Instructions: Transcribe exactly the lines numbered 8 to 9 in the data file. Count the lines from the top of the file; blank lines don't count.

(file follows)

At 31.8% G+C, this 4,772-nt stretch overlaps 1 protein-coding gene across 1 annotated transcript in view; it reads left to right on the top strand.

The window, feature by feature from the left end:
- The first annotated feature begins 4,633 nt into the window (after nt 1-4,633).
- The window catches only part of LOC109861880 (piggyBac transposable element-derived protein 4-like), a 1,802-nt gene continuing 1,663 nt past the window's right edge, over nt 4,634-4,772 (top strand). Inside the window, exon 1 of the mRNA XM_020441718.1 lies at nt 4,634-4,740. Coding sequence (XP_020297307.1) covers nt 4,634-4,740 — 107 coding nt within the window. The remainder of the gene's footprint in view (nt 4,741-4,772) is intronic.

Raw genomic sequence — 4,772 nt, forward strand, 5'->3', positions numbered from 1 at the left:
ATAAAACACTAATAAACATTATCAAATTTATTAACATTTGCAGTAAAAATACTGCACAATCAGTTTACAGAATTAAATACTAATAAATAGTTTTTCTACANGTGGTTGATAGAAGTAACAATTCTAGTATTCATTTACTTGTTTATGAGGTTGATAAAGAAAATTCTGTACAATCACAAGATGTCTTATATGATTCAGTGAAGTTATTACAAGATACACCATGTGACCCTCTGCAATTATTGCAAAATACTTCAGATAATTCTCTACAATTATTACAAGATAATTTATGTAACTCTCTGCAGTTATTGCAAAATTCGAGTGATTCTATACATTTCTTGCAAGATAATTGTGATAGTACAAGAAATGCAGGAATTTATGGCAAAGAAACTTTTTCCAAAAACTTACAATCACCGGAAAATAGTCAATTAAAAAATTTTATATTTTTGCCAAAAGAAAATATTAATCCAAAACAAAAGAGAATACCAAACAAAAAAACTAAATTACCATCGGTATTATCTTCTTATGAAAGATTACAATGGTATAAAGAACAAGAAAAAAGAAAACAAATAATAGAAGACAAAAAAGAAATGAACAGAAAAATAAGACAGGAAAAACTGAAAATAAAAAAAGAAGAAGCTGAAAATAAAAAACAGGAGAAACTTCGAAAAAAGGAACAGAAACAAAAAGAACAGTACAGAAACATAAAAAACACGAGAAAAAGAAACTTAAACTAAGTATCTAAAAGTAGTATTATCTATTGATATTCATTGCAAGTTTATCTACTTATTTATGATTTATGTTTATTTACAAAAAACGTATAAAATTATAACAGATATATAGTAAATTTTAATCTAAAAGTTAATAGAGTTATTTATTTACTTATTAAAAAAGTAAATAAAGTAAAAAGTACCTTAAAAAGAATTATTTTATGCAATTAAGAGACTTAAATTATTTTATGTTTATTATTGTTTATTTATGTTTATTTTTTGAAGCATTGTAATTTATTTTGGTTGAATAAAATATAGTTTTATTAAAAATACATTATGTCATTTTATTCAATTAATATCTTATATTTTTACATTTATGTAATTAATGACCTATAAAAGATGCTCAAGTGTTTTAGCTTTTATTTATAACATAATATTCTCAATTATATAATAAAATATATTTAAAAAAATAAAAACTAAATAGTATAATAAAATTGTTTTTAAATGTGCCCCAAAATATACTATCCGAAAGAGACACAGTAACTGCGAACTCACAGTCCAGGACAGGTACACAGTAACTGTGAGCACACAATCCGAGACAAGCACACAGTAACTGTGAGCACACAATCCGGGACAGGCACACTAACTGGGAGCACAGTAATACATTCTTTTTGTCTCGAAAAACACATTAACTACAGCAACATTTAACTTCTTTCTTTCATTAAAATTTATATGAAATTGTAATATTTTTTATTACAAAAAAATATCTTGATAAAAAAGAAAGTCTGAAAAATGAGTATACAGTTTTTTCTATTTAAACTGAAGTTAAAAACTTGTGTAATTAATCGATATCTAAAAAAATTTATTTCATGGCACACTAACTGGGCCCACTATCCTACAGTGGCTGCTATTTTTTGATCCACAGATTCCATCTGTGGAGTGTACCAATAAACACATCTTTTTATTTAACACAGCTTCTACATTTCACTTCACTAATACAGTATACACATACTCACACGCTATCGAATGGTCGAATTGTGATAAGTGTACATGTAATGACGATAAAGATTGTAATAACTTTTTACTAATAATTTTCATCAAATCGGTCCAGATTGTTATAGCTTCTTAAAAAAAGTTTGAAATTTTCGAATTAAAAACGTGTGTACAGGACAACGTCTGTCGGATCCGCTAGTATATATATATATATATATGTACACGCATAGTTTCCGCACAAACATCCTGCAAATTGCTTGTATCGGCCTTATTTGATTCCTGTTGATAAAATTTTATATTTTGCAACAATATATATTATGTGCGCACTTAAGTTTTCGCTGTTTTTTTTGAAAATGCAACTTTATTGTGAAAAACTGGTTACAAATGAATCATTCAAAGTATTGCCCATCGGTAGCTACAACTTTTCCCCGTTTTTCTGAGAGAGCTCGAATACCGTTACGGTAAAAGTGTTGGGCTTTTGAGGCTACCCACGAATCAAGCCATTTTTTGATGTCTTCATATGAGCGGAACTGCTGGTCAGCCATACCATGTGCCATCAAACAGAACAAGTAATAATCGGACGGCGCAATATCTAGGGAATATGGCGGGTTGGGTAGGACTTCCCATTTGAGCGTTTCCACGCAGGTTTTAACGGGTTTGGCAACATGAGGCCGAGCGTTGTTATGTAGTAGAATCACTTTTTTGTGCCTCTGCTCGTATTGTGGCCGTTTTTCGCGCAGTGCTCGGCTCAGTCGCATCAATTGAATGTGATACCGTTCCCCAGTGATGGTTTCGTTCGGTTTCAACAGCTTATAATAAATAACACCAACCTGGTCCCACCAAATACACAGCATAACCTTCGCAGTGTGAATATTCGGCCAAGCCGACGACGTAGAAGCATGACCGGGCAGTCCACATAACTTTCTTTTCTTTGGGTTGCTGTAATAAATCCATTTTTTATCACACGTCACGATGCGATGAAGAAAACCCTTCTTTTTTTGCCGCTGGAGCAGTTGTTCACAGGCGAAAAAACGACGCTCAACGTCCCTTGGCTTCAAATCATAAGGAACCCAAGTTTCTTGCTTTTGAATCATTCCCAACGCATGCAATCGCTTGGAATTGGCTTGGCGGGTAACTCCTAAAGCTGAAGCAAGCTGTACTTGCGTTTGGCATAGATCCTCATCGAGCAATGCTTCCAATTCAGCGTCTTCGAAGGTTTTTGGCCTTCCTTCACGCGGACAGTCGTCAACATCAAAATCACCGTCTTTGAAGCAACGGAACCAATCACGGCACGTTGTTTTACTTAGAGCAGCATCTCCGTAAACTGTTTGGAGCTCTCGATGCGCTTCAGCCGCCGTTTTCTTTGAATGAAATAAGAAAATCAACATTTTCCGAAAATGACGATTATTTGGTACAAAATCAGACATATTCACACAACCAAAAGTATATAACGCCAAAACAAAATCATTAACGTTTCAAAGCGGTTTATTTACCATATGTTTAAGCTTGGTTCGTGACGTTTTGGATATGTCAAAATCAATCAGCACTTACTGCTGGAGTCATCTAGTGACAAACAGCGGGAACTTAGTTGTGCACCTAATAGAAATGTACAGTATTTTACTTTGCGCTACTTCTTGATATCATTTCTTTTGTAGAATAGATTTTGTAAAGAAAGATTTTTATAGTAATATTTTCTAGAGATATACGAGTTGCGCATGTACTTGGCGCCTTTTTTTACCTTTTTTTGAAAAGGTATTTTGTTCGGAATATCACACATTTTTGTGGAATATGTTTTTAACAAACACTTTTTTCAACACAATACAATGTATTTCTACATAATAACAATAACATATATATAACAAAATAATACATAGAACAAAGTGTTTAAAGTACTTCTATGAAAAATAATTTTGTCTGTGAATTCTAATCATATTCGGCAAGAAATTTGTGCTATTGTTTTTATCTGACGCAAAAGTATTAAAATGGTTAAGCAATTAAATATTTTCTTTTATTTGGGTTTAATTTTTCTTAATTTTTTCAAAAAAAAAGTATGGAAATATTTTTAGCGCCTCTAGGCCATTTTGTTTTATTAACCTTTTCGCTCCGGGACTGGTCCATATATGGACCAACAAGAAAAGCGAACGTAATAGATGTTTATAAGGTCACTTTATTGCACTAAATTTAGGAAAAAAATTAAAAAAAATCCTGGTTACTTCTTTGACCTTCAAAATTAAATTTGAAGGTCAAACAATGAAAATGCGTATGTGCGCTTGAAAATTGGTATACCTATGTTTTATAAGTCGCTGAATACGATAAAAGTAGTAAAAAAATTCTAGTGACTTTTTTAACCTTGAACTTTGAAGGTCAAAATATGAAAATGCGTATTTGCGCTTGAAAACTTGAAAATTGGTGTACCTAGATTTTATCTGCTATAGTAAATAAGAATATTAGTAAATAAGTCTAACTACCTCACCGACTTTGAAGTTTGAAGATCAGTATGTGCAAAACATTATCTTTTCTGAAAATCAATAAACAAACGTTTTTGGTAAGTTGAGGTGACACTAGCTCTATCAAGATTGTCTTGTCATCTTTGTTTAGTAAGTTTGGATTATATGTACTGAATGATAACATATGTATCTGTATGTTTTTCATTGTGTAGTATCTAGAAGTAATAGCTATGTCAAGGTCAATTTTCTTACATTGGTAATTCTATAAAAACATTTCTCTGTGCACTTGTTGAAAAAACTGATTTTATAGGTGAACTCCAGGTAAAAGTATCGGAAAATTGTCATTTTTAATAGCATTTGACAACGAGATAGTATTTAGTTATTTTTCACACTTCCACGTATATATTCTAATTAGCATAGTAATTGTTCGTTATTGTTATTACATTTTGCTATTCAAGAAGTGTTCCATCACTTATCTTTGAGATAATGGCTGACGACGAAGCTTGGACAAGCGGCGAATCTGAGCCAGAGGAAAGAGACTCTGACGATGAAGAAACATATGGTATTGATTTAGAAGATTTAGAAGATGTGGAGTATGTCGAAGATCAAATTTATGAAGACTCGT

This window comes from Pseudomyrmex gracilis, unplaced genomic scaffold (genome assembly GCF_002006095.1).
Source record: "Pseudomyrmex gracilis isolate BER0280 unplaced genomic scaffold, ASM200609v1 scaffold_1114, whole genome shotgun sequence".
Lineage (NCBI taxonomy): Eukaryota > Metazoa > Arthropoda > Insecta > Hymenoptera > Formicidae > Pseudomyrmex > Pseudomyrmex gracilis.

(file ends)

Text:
Source record: "Pseudomyrmex gracilis isolate BER0280 unplaced genomic scaffold, ASM200609v1 scaffold_1114, whole genome shotgun sequence".
Lineage (NCBI taxonomy): Eukaryota > Metazoa > Arthropoda > Insecta > Hymenoptera > Formicidae > Pseudomyrmex > Pseudomyrmex gracilis.